Digital and cultural venues seem a marriage made in heaven.
Cultural venues are usually very visual, and digital does visual very well: Instagram is the fastest growing social media (depending on how growth is measured) and YouTube gets two million views per minute (which is a staggering number!)
And younger cultural enthusiasts tend to be earlier adopters of digital than most.
We’ve seen some excellent digital communications from museums and galleries.
Of course, as we all know, all this activity allows people who can’t easily visit the venues to have some experience of them.
And so all seems well in the world regarding culture and digital.
But we have seen the first signs of something perhaps a bit less welcome recently: digital activity that actively stops people visiting the venue.
Not because it is bad and puts them off, but because it is good!
Increasingly we are finding cultural consumers in focus groups saying that they didn’t visit an exhibition that they would otherwise have visited because the digital communications are so good that they didn’t feel the need to visit the physical exhibition.
A respondent living in east London who was going to visit the Ferrari exhibition at the Design Museum, but who found the digital content so good that he decided he didn’t need to make the journey across town. He even bought the poster. Online.
And another respondent who was going to go to the Winnie the Pooh exhibition at the V&A, but didn’t because the digital content was good enough for her.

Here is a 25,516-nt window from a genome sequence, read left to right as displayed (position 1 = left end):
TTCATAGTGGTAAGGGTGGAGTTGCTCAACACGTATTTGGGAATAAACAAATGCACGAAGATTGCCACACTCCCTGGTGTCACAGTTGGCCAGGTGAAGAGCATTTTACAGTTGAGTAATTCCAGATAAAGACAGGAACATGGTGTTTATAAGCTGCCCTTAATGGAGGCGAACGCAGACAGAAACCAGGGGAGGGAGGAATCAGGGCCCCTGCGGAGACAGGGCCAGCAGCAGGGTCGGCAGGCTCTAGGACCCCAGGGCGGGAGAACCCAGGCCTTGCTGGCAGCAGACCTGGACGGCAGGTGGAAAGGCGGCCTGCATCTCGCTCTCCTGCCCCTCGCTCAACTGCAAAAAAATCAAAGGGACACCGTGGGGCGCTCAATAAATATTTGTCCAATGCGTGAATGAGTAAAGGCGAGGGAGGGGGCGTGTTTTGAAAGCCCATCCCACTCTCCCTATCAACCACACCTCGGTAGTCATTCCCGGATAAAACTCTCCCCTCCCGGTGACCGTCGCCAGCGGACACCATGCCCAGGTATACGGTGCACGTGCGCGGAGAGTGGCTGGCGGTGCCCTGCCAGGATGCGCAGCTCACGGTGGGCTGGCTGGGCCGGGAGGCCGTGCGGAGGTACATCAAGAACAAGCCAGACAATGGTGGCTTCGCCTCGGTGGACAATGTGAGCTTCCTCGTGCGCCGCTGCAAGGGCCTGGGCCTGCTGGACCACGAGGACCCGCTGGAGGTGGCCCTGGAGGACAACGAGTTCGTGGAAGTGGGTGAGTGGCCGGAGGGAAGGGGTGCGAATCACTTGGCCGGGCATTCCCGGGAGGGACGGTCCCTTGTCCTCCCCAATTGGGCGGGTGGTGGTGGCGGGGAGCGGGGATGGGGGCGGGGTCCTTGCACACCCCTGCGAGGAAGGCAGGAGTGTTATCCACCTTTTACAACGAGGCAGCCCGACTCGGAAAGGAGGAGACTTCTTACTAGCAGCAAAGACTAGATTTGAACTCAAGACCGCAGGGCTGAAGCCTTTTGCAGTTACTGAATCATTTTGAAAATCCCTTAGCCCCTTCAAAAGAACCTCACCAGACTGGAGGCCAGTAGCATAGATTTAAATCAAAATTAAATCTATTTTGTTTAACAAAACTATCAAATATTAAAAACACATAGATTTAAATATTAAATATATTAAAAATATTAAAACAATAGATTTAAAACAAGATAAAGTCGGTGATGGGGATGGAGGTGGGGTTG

Another respondent recently visited New York and found themselves with too many things to do, with too little time, and decided not to visit MOMA because their digital content was good and so it felt less essential to visit than some other venues that they couldn’t experience satisfactorily without visiting.
A venue we are working with is considering putting its entire collection on line. It has a high quality collection but does not have iconic, ‘must see’ exhibits. Respondents in research asked why they would go to the venue if they could see the entire collection online?
Of course this phenomenon won’t apply to people who have a strong interest in the subject. It does appear though, to increasingly apply to people who would once have visited in the absence of alternative ways of experiencing the exhibition. But now there are satisfactory alternatives, they don’t.
Those we have spoken to do acknowledge that the digital experience isn’t as rich as physically visiting, but on balance it is the preferable option for them if the exhibition or venue is not ‘must see’ for them: no crowds or queues, no pain of buying a ticket, no travel.
We don’t for one moment suggest that digital is bad for cultural venues. Far from it. We have no doubt that on balance it will encourage more visits than it discourages, and it does allow those who can’t physically visit to experience the exhibition. But it would be good if digital experiences that discourage physical visits could be limited.
And so we’ve written a short presentation on minimising the negatives of digital based on what we’ve learnt to date. If you’d like to see it, let us know HERE.